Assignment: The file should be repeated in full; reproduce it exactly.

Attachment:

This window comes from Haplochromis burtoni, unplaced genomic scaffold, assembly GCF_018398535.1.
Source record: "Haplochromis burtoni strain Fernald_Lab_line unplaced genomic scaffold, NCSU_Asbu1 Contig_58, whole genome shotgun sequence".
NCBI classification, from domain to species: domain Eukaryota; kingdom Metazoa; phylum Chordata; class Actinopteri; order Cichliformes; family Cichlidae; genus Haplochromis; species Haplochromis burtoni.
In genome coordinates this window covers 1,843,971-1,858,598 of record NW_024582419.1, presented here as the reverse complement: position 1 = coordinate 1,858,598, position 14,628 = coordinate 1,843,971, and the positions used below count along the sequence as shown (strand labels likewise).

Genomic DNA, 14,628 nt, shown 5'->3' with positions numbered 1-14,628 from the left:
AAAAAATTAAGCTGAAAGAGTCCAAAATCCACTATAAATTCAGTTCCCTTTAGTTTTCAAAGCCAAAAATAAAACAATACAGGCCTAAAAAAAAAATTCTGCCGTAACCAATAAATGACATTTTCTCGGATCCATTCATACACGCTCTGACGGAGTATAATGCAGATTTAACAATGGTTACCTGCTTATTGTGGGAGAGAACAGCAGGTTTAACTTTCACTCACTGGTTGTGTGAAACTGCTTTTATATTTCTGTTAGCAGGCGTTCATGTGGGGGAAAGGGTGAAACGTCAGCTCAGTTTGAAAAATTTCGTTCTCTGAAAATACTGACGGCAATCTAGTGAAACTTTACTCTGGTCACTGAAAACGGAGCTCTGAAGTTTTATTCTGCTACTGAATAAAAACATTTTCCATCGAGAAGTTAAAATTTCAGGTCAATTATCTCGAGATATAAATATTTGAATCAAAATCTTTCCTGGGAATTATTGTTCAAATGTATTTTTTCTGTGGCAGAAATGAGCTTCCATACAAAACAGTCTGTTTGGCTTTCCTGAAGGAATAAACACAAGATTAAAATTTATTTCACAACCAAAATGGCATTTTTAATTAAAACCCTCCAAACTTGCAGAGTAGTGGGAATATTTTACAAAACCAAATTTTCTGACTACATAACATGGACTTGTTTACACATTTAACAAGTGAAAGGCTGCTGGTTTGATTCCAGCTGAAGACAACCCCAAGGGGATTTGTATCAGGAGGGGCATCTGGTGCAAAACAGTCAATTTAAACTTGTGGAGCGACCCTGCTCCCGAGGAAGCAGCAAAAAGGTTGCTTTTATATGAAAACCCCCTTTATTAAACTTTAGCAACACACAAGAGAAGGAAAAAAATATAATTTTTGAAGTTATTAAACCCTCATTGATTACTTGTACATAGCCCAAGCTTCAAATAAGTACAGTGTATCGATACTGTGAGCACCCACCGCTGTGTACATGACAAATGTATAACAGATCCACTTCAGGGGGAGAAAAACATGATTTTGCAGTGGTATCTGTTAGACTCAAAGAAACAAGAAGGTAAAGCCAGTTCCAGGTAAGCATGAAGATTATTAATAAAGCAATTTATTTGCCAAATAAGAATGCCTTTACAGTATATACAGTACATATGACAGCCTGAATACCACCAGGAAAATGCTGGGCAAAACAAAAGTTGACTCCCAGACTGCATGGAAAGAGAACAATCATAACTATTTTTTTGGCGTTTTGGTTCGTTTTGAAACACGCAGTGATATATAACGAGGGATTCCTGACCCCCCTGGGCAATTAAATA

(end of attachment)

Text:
This window comes from Haplochromis burtoni, unplaced genomic scaffold, assembly GCF_018398535.1.
Source record: "Haplochromis burtoni strain Fernald_Lab_line unplaced genomic scaffold, NCSU_Asbu1 Contig_58, whole genome shotgun sequence".
NCBI classification, from domain to species: domain Eukaryota; kingdom Metazoa; phylum Chordata; class Actinopteri; order Cichliformes; family Cichlidae; genus Haplochromis; species Haplochromis burtoni.
In genome coordinates this window covers 1,843,971-1,858,598 of record NW_024582419.1, presented here as the reverse complement: position 1 = coordinate 1,858,598, position 14,628 = coordinate 1,843,971, and the positions used below count along the sequence as shown (strand labels likewise).

Genomic DNA, 14,628 nt, shown 5'->3' with positions numbered 1-14,628 from the left:
AAAAAATTAAGCTGAAAGAGTCCAAAATCCACTATAAATTCAGTTCCCTTTAGTTTTCAAAGCCAAAAATAAAACAATACAGGCCTAAAAAAAAAATTCTGCCGTAACCAATAAATGACATTTTCTCGGATCCATTCATACACGCTCTGACGGAGTATAATGCAGATTTAACAATGGTTACCTGCTTATTGTGGGAGAGAACAGCAGGTTTAACTTTCACTCACTGGTTGTGTGAAACTGCTTTTATATTTCTGTTAGCAGGCGTTCATGTGGGGGAAAGGGTGAAACGTCAGCTCAGTTTGAAAAATTTCGTTCTCTGAAAATACTGACGGCAATCTAGTGAAACTTTACTCTGGTCACTGAAAACGGAGCTCTGAAGTTTTATTCTGCTACTGAATAAAAACATTTTCCATCGAGAAGTTAAAATTTCAGGTCAATTATCTCGAGATATAAATATTTGAATCAAAATCTTTCCTGGGAATTATTGTTCAAATGTATTTTTTCTGTGGCAGAAATGAGCTTCCATACAAAACAGTCTGTTTGGCTTTCCTGAAGGAATAAACACAAGATTAAAATTTATTTCACAACCAAAATGGCATTTTTAATTAAAACCCTCCAAACTTGCAGAGTAGTGGGAATATTTTACAAAACCAAATTTTCTGACTACATAACATGGACTTGTTTACACATTTAACAAGTGAAAGGCTGCTGGTTTGATTCCAGCTGAAGACAACCCCAAGGGGATTTGTATCAGGAGGGGCATCTGGTGCAAAACAGTCAATTTAAACTTGTGGAGCGACCCTGCTCCCGAGGAAGCAGCAAAAAGGTTGCTTTTATATGAAAACCCCCTTTATTAAACTTTAGCAACACACAAGAGAAGGAAAAAAATATAATTTTTGAAGTTATTAAACCCTCATTGATTACTTGTACATAGCCCAAGCTTCAAATAAGTACAGTGTATCGATACTGTGAGCACCCACCGCTGTGTACATGACAAATGTATAACAGATCCACTTCAGGGGGAGAAAAACATGATTTTGCAGTGGTATCTGTTAGACTCAAAGAAACAAGAAGGTAAAGCCAGTTCCAGGTAAGCATGAAGATTATTAATAAAGCAATTTATTTGCCAAATAAGAATGCCTTTACAGTATATACAGTACATATGACAGCCTGAATACCACCAGGAAAATGCTGGGCAAAACAAAAGTTGACTCCCAGACTGCATGGAAAGAGAACAATCATAACTATTTTTTTGGCGTTTTGGTTCGTTTTGAAACACGCAGTGATATATAACGAGGGATTCCTGACCCCCCTGGGCAATTAAATA